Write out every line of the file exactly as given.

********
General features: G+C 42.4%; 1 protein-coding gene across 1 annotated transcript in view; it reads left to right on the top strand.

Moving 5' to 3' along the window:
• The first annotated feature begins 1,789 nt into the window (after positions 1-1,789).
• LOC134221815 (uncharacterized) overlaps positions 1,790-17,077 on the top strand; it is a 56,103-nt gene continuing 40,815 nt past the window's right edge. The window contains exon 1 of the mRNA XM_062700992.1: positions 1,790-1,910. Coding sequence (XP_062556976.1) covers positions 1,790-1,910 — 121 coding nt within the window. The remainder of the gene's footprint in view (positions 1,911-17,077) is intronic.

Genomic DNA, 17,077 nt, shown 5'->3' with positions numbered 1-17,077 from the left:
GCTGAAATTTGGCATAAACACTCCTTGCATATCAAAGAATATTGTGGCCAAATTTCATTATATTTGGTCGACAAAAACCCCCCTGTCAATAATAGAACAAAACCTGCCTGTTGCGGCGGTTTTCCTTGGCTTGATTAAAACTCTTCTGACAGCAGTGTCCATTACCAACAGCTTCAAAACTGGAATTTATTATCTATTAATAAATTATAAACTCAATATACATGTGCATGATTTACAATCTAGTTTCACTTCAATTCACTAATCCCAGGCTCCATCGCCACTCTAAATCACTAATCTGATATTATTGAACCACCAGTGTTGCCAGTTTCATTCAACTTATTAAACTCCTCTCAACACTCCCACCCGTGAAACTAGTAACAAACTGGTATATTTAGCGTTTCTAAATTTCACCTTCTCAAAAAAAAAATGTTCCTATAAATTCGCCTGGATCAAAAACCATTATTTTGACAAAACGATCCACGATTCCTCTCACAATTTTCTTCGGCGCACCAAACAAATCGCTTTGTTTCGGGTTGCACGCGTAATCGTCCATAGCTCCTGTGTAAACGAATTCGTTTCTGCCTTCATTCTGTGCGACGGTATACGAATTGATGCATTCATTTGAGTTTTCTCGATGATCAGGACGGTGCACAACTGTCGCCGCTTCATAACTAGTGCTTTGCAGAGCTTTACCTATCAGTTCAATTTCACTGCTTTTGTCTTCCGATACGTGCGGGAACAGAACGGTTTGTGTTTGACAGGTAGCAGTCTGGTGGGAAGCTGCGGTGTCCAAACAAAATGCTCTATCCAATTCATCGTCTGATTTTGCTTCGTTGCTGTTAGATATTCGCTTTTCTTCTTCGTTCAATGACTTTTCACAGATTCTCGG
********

General features: G+C 42.4%; 1 protein-coding gene across 1 annotated transcript in view; it reads left to right on the top strand.

Moving 5' to 3' along the window:
• The first annotated feature begins 1,789 nt into the window (after positions 1-1,789).
• LOC134221815 (uncharacterized) overlaps positions 1,790-17,077 on the top strand; it is a 56,103-nt gene continuing 40,815 nt past the window's right edge. The window contains exon 1 of the mRNA XM_062700992.1: positions 1,790-1,910. Coding sequence (XP_062556976.1) covers positions 1,790-1,910 — 121 coding nt within the window. The remainder of the gene's footprint in view (positions 1,911-17,077) is intronic.

Genomic DNA, 17,077 nt, shown 5'->3' with positions numbered 1-17,077 from the left:
GCTGAAATTTGGCATAAACACTCCTTGCATATCAAAGAATATTGTGGCCAAATTTCATTATATTTGGTCGACAAAAACCCCCCTGTCAATAATAGAACAAAACCTGCCTGTTGCGGCGGTTTTCCTTGGCTTGATTAAAACTCTTCTGACAGCAGTGTCCATTACCAACAGCTTCAAAACTGGAATTTATTATCTATTAATAAATTATAAACTCAATATACATGTGCATGATTTACAATCTAGTTTCACTTCAATTCACTAATCCCAGGCTCCATCGCCACTCTAAATCACTAATCTGATATTATTGAACCACCAGTGTTGCCAGTTTCATTCAACTTATTAAACTCCTCTCAACACTCCCACCCGTGAAACTAGTAACAAACTGGTATATTTAGCGTTTCTAAATTTCACCTTCTCAAAAAAAAAATGTTCCTATAAATTCGCCTGGATCAAAAACCATTATTTTGACAAAACGATCCACGATTCCTCTCACAATTTTCTTCGGCGCACCAAACAAATCGCTTTGTTTCGGGTTGCACGCGTAATCGTCCATAGCTCCTGTGTAAACGAATTCGTTTCTGCCTTCATTCTGTGCGACGGTATACGAATTGATGCATTCATTTGAGTTTTCTCGATGATCAGGACGGTGCACAACTGTCGCCGCTTCATAACTAGTGCTTTGCAGAGCTTTACCTATCAGTTCAATTTCACTGCTTTTGTCTTCCGATACGTGCGGGAACAGAACGGTTTGTGTTTGACAGGTAGCAGTCTGGTGGGAAGCTGCGGTGTCCAAACAAAATGCTCTATCCAATTCATCGTCTGATTTTGCTTCGTTGCTGTTAGATATTCGCTTTTCTTCTTCGTTCAATGACTTTTCACAGATTCTCGG